Stories of Living Water
September 1, 2019
Sometimes we believe stories that aren’t true. As young children we have the perfect mix of naiveté and imagination to believe most things, no matter how absurd they may be. Here are some stories shared by adults about what they believed when they were younger:
Jamie says: “I believed that if I played with my belly button I would pop open. I thought that is where we were sewn together.”
Kyle says: “I believed that school buses ate the little kids that got on them every morning. I always saw them get picked up, but was never there when they got dropped off.”
Dustin shared: “I believed that lightning came from the flash of a huge camera in the sky. So, every time I saw lighting I would smile really big.”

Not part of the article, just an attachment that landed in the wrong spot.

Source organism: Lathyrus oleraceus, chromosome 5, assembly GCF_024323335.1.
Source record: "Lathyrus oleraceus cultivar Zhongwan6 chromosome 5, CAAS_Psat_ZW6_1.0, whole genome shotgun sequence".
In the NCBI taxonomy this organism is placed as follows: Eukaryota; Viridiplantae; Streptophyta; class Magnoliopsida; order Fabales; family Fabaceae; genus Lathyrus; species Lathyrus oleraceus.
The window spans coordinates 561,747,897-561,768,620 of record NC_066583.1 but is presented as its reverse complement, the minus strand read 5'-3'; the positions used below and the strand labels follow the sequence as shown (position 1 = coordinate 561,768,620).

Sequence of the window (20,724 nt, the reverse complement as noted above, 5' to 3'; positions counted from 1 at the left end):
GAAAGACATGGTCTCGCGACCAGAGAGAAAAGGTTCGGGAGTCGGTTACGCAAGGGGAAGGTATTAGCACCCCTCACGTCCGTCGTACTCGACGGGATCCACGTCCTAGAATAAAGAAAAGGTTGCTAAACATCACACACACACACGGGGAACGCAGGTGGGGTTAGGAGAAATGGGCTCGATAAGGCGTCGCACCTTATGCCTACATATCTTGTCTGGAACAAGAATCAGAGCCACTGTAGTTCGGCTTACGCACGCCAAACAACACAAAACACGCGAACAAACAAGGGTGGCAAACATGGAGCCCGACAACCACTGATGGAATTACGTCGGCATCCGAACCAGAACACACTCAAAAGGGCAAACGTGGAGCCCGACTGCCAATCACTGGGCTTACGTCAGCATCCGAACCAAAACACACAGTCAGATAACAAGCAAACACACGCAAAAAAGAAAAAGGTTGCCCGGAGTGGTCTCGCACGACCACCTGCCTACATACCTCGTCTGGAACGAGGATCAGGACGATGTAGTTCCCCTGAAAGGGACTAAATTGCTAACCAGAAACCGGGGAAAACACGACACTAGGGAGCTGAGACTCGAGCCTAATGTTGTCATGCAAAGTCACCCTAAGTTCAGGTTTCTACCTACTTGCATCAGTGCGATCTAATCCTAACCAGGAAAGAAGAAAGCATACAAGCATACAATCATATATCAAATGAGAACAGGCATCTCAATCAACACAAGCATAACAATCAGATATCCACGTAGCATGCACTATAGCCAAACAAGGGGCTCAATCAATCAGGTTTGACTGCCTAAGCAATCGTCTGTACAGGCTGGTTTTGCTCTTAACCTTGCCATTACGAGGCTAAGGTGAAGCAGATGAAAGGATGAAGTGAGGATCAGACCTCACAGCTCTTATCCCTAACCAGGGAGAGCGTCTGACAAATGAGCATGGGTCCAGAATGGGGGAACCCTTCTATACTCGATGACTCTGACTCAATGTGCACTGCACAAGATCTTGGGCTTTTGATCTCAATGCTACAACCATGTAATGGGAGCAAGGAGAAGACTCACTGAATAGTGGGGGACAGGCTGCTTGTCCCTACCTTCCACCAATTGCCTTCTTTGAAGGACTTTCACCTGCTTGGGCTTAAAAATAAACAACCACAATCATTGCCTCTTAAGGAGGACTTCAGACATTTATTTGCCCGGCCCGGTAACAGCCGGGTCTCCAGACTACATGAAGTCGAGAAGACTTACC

Brook shared: “I believed that if the ice cream truck was playing music, it meant that it was out of ice cream. Thanks, Mom.”
Tyler says: “I believed that if I ate a lot of carrots I would be able to see in the dark.”
My favorite – Clint shared: “I believed that if I prayed into the light beam of a flashlight while looking at the stars, my prayers would reach God and people in heaven faster.”
Most of us have probably grown out of the wildly imaginative stories we believed as kids (most of us). From the time we’re born, we’re shaped by the stories we’re told and by the stories that we tell about ourselves. The stories we believe and tell often determine the ways we choose to live. If you believe carrots help you see in the dark, then you’re gonna eat as many carrots as you can get your hands on. If you believe that school buses eat little kids, then you’re probably gonna do whatever you can to make sure your parents let you walk to school.
Stories shape our reality and guide us in how we should live – stories teach us about what we should value. The most powerful stories we tell are about ourselves – stories that tell about who we are and why we’re here. From a young age we grow up being inundated with different stories from various authorities that tell us who we are or who we are supposed to be, what we’re supposed to value.